I have found that an interesting dynamic can occur in a few cases if the torchbearer actually succeeds at winning the affections and commitment of the individual they desire it from. What is this dynamic? Either the craving is cured because the love addict loses interest now that their feelings have been reciprocated, or the love addict lives out the same high anxiety throughout a committed relationship based on severe fears of being rejected (because the commitment is now making them face their deepest fear— if someone gets too close to them they will find them unlovable and abandon them). In essence, the torchbearer runs the risk that even if they obtain the object of their desire, they may not achieve the closeness or intimacy they crave unless they change why they were addicted in the first place. Sometimes the addiction simply changes. An addict may transform from a torchbearer into a seductive withholder, codependent love addict, or other.

Sometimes the love addict is so used to getting a ‘high’ off of feelings of fear and obsession that being in a normal relationship where love is reciprocated may not feel challenging enough. The love addict may feel like they lack passion for the other person. The end result continues to be the avoidance of a real intimate attachment that is capable of providing true love, security and protection.

For example, if you look at King Henry the VIII, he would take mistress after mistress and get bored very quickly and be done with them. With regard to Anne Boleyn, Henry became obsessed with her primarily because she refused his advances. However, once they married, consummated their relationship and bore a child, he quickly lost interest.

So, how do you know if you are addicted to unrequited love? The list below is not a comprehensive list, but merely notes characteristics I typically see with predominantly female clients:

  • Do you obsess over or find yourself only attracted to love interests who are not available in some way, married, playing you, ‘just friends,’ or have left you?
  • Do you fear communicating your feelings to your love interest? i.e. Do you fear asking them their feelings? Or, alternatively, do you find yourself communicating what you want over and over, unable to accept a lack of response (or a half-hearted response) as simply an indicator that your love object may not be on the same page?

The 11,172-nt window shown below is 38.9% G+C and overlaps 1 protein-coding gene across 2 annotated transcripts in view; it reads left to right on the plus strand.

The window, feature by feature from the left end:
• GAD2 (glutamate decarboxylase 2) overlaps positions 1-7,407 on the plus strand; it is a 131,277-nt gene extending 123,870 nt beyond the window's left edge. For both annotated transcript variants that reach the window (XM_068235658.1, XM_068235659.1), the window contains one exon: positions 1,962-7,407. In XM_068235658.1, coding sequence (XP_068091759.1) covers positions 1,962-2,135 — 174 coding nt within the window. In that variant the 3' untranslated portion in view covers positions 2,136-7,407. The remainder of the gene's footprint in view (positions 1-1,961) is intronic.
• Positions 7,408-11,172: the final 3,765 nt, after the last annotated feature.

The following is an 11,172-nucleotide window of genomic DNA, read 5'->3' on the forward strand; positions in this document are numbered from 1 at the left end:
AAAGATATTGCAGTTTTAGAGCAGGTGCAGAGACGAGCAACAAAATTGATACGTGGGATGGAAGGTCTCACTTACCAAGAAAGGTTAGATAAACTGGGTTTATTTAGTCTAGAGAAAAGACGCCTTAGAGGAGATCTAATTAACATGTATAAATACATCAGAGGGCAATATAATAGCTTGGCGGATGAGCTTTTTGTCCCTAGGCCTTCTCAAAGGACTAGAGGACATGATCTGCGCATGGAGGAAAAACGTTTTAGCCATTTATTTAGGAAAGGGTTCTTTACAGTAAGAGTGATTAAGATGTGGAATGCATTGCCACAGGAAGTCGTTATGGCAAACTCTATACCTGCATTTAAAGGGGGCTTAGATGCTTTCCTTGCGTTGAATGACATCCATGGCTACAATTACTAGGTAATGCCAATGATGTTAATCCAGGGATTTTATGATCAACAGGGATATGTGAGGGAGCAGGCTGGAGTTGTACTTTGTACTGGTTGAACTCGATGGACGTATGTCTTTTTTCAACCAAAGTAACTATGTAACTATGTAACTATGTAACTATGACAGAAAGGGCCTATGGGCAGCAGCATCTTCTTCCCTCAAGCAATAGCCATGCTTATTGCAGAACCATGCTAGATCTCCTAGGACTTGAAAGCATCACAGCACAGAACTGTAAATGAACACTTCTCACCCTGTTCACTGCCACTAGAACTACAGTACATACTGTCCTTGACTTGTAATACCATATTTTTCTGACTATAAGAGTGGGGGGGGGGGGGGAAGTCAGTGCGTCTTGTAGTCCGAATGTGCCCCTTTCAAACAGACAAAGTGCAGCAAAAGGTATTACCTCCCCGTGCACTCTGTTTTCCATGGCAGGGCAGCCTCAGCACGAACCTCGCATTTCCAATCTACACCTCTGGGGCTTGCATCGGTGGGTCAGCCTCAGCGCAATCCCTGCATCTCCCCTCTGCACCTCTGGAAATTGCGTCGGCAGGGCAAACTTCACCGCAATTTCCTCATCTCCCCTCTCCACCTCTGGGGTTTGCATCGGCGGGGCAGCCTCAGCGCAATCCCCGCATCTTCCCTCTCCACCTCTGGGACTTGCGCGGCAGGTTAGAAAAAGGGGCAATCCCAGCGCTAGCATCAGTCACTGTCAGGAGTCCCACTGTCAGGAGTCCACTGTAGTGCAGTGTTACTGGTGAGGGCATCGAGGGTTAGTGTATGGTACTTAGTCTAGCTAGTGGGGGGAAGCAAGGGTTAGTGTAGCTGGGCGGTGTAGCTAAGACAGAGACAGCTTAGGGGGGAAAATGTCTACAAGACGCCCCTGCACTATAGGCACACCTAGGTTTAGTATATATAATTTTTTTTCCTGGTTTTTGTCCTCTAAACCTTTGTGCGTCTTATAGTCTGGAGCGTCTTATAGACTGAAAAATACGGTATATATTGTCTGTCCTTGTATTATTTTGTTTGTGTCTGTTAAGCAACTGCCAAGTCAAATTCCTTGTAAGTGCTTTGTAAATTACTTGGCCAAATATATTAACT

• Do you suffer in silence while you hold adoration towards someone who doesn’t really know? (While some unrequited love addicts pursue their interests openly and ardently, others can hold torches for people who have no idea the love addict either exists or has feelings for them.)
  • Do you expect your love interest to be psychic or empathic enough to know and interpret your feelings and needs, even though you have been unable to communicate anything?
  • Are you living out your relationship psychically, in your head, or vicariously through ‘signs’? Are you feeling that you are always ’picking up’ on or empathically sensing your love objects feelings, projections or emotions even though there is no contact or grounded evidence he feels these ways?
  • Do you find yourself always hoping and waiting for some indication your feelings are reciprocated, which days and weeks go by and then months and you are still hoping and waiting?
  • Are you never able to feel ‘close’ in a real way to the person you are holding a torch for?
  • Are you continually asking yourself many questions, wondering about the other person’s feelings and intentions (or potential future intentions) without ever grounding anything to test to see if your fantasies are real?
  • Do you have other addictions, such as to sex, psychics, alcohol etc.?
  • Do you feel you cannot let go of the love interest even though it is not making you feel loved? Do feel powerless to stop at will?
  • Is the preoccupation with this interest having a more negative affect on you spiritually, financially or in other ways, than positive? In the end, are you losing more than you gain?
  • Do you have a history of being hurt or obsessing on lack of love, attention or approval by a parent or someone else influential in your earlier life?

For those with less intense expressions of this addiction:

  • Are you confused why you only seem to attract individuals where your feelings are stronger than theirs? If so, do you feel bored with people who are into you or once a relationship starts to develop?